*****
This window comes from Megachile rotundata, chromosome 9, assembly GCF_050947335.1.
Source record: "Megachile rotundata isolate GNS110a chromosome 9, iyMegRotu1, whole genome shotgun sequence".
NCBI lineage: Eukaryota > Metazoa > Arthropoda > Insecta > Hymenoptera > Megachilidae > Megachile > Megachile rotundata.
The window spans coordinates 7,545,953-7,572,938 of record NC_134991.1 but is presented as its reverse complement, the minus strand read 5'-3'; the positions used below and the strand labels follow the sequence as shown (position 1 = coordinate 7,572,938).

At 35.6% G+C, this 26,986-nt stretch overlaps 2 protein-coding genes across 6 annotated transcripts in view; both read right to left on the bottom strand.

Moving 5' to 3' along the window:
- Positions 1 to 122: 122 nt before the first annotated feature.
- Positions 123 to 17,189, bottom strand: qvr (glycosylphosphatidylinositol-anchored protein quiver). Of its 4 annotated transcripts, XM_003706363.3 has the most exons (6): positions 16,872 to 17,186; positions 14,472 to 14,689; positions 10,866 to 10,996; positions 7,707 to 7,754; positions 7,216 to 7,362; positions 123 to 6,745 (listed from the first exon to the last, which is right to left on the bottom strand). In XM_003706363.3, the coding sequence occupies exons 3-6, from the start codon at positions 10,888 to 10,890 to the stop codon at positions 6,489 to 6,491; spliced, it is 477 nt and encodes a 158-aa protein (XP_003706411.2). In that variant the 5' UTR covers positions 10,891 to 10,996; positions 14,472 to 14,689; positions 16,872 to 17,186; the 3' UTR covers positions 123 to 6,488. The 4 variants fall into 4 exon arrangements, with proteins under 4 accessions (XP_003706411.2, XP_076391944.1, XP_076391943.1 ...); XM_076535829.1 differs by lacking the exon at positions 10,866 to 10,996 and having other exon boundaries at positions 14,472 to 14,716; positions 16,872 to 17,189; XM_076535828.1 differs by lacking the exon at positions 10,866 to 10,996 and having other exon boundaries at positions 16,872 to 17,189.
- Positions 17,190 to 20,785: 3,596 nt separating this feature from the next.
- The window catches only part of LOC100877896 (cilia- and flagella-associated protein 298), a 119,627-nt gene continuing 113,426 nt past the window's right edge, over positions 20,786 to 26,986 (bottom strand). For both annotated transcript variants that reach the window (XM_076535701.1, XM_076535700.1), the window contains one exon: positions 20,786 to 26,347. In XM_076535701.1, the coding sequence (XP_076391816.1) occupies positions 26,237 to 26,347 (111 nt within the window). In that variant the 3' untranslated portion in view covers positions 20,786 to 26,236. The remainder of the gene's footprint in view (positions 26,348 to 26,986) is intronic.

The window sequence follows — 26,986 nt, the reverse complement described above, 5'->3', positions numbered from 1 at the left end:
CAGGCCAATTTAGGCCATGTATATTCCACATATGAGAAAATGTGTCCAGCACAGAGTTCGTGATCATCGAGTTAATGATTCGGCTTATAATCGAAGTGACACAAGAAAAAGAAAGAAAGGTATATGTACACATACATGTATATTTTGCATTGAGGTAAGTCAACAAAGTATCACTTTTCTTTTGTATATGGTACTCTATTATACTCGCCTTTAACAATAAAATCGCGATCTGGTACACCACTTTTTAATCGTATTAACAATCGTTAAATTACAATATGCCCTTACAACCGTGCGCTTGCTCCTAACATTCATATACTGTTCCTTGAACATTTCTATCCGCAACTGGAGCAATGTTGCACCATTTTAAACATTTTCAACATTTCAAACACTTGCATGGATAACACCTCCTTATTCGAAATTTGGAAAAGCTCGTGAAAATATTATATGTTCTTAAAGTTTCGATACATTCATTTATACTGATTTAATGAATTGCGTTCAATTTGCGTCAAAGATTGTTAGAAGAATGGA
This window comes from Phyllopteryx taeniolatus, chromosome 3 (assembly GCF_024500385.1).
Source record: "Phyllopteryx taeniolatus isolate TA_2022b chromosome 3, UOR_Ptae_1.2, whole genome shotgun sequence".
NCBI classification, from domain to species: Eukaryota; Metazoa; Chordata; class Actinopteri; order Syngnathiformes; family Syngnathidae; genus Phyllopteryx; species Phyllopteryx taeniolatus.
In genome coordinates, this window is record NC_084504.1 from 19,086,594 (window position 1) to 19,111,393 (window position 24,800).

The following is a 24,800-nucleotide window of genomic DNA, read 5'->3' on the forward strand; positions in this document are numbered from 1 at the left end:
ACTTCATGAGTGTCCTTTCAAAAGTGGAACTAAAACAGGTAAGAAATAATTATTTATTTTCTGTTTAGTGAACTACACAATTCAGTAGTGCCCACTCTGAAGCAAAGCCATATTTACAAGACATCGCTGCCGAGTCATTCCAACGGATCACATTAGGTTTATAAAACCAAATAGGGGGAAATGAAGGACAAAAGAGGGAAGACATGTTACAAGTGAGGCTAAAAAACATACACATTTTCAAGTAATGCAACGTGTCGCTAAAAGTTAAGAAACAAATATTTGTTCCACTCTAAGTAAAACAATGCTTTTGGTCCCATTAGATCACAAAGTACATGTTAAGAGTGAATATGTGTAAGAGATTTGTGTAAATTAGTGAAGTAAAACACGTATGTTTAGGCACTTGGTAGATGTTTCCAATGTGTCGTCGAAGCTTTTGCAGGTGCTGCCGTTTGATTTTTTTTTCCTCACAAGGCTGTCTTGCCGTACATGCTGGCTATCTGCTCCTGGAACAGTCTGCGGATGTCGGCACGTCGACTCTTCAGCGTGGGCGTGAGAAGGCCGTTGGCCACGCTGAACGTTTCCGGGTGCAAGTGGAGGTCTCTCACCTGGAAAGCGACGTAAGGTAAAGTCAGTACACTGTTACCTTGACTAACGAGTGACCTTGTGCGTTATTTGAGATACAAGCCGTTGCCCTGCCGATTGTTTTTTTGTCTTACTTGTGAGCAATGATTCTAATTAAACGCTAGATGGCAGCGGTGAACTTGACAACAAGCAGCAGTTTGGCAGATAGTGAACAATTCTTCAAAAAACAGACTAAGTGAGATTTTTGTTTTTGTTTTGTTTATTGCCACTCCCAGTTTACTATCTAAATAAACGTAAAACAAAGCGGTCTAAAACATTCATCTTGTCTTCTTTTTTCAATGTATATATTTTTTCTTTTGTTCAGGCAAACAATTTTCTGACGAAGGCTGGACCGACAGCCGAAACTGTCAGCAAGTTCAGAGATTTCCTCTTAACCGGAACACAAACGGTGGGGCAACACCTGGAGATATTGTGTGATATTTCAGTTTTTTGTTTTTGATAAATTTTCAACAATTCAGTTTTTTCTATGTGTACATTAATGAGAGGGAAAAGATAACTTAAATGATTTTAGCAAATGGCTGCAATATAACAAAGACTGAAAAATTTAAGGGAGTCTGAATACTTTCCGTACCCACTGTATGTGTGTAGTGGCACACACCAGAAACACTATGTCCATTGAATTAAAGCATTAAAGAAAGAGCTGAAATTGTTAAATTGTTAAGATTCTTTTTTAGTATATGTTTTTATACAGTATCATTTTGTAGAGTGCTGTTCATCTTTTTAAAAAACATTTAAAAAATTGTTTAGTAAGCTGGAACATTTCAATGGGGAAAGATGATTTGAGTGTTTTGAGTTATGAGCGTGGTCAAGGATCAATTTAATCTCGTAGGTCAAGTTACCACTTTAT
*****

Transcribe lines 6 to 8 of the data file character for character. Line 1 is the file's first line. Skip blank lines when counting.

Moving 5' to 3' along the window:
- Positions 1 to 122: 122 nt before the first annotated feature.
- Positions 123 to 17,189, bottom strand: qvr (glycosylphosphatidylinositol-anchored protein quiver). Of its 4 annotated transcripts, XM_003706363.3 has the most exons (6): positions 16,872 to 17,186; positions 14,472 to 14,689; positions 10,866 to 10,996; positions 7,707 to 7,754; positions 7,216 to 7,362; positions 123 to 6,745 (listed from the first exon to the last, which is right to left on the bottom strand). In XM_003706363.3, the coding sequence occupies exons 3-6, from the start codon at positions 10,888 to 10,890 to the stop codon at positions 6,489 to 6,491; spliced, it is 477 nt and encodes a 158-aa protein (XP_003706411.2). In that variant the 5' UTR covers positions 10,891 to 10,996; positions 14,472 to 14,689; positions 16,872 to 17,186; the 3' UTR covers positions 123 to 6,488. The 4 variants fall into 4 exon arrangements, with proteins under 4 accessions (XP_003706411.2, XP_076391944.1, XP_076391943.1 ...); XM_076535829.1 differs by lacking the exon at positions 10,866 to 10,996 and having other exon boundaries at positions 14,472 to 14,716; positions 16,872 to 17,189; XM_076535828.1 differs by lacking the exon at positions 10,866 to 10,996 and having other exon boundaries at positions 16,872 to 17,189.